• Paradise Lost Article by David VanDrunen

    FROM TABLETALK | December 2008

    In the second chapter of Hebrews, the author notes that God did not appoint angels, but human beings, to rule the world to come (v. 5), and he quotes Psalm 8 to prove it: “You made him for a little while lower than the angels; you have crowned him with glory and honor, putting everything in subjection under his feet” (Heb. 2:7–8). Then the inspired author makes a statement that is both obvious and profound: “At present, we do not yet see everything in subjection to him” (v. 8). This statement is obvious because everyone recognizes that we human beings have … View Resource

  • Paradise Created Article by Guy Waters

    FROM TABLETALK | December 2008 | Genesis 2

    Even people who are not familiar with the Bible have heard of Adam and Eve. Perhaps they have seen Michelangelo’s Creation of Adam or have read John Milton’s Paradise Lost. Many, however, also know that Adam and Eve play an important role in the opening chapters of the Bible. Some also know that the Bible teaches that Adam had something to do with the evil and misery that we witness in the world and in ourselves every day. Just what did Adam do? How did his action come to affect us and our daily lives? Let us turn to … View Resource

  • The Mystery of Iniquity Article by R.C. Sproul

    FROM TABLETALK | December 2008

    It has been called the Achilles’ heel of the Christian faith. Of course, I’m referring to the classical problem of the existence of evil. Philosophers such as John Stuart Mill have argued that the existence of evil demonstrates that God is either not omnipotent or not good and loving — the reasoning being that if evil exists apart from the sovereign power of God, then by resistless logic, God cannot be deemed omnipotent. On the other hand, if God does have the power to prevent evil but fails to do it, then this would reflect upon His character, indicating that … View Resource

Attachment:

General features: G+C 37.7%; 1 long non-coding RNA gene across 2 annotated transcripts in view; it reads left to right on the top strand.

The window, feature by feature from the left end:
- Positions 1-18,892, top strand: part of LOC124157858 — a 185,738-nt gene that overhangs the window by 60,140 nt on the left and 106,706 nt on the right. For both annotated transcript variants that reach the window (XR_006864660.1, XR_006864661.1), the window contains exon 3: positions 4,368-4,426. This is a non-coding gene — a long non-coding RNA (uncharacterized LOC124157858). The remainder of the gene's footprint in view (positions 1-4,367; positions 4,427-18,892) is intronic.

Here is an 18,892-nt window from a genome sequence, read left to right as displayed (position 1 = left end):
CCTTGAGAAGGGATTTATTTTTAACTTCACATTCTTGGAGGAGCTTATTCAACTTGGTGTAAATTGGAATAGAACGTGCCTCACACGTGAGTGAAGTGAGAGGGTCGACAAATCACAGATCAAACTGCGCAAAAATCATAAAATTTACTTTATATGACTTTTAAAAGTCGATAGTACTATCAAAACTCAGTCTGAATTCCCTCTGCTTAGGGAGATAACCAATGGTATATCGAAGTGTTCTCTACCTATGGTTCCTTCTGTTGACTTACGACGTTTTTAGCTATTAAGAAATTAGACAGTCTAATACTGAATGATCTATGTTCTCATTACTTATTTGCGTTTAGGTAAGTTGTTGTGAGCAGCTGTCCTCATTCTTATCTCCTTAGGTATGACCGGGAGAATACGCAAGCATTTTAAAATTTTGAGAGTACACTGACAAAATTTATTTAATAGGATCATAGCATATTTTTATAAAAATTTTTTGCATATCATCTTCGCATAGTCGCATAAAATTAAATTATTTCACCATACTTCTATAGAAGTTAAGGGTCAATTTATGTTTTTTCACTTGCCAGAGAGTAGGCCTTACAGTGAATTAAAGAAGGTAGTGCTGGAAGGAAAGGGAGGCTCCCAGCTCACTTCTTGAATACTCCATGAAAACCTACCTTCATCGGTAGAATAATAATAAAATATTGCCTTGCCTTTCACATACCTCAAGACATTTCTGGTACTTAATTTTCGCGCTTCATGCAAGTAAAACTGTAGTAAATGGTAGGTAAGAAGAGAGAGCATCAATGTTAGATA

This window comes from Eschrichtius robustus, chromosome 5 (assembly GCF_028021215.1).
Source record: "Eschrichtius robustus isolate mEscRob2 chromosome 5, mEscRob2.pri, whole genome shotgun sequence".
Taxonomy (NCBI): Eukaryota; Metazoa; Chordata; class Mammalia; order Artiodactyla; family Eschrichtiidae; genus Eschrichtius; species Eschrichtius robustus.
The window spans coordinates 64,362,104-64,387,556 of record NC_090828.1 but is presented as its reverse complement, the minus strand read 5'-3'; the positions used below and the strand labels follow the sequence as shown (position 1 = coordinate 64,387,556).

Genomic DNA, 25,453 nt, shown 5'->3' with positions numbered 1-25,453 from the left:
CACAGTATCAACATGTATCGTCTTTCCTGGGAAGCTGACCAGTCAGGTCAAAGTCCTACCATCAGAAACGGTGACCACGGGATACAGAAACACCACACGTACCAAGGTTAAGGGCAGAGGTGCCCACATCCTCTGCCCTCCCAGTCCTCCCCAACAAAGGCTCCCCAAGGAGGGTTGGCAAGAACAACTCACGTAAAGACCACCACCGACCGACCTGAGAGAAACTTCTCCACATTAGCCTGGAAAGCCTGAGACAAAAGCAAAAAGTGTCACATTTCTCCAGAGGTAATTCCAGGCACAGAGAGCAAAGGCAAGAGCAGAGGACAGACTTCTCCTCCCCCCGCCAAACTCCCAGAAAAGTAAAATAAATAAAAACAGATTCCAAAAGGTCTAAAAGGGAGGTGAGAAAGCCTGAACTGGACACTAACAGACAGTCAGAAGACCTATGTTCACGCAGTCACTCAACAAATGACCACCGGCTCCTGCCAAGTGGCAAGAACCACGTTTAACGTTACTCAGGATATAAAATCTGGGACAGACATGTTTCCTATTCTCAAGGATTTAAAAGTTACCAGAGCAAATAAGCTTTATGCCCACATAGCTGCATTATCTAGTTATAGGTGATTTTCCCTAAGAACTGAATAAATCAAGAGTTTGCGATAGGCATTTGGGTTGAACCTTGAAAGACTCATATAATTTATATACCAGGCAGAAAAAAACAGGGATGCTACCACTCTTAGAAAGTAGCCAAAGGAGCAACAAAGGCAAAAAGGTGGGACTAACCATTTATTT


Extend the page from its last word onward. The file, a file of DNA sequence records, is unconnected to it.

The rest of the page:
• An Epic in the Making Article by Gene Edward Veith

    FROM TABLETALK | December 2008

    The theme of this month’s Tabletalk is Paradise Lost, which is the title of what most critics would agree is the greatest poem in the English language. John Milton was an English puritan revolutionary who helped overthrow King Charles I but whose hopes for a free republic were dashed with the restoration of the monarchy. Narrowly avoiding the death penalty, Milton lost everything. His first marriage was unhappy. After his wife died, he married again, only to have her die in childbirth. He also went blind. In his enforced leisure, Milton, trying to justify the ways of God to … View Resource

  • Pop Goes the Evangelical Article by Keith Mathison

    FROM TABLETALK | December 2008

    What do commercialism, the problem of evil, Chick tracts, American Idol, and Francis Beckwith’s recent conversion to Roman Catholicism have in common? Anyone? If you couldn’t come up with an answer, not to worry. One would be hard-pressed to find an overarching conceptual category that would encompass all of these topics, not to mention creeds and confessions, anti-aging products, and the Psalms, but they all have one thing in common. At one point or another, they have all been the subject of Carl Trueman’s wide ranging interests, and they are all discussed in his most recent book, Minority Report … View Resource

  • The Prevailing Church (Pt. 1) Article by Simon Kistemaker

    FROM TABLETALK | December 2008 | Matthew 28

    The word church is fundamentally a Christian word and belongs exclusively to Christianity. Although other religions have terms such as synagogue and mosque, only Christians legitimately call their house of worship “church.” There are churches that are named after places and people, but they can never claim origin or ownership, because Christ owns the church. Actually, Jesus told Simon Peter: “You are Peter, and on this rock I will build my church” (Matt. 16:18; see also 18:17). The Greek word for church is ekklesia, which means being called out of this world of humanity to form a body … View Resource

  • Dreams of Paradise Article by Robert Field

    FROM TABLETALK | December 2008

    Hawaii has often been advertised as one of those classic dreams of paradise. When streets on the mainland clog with snow and temperatures plummet far below zero, thoughts are enticed by Hawaii’s warm tropical waves lapping upon beaches saturated with sun. Clouds drift by on perfumed trade winds. Cares melt away. The mind is filled with peace as you walk down a sandy shoreline. Ah, paradise found! At least, that’s what we believe we have discovered in those winter daydreams. Here is the eternal quest of man. He tries to find a quiet sanctuary that would bring him peace. Yet … View Resource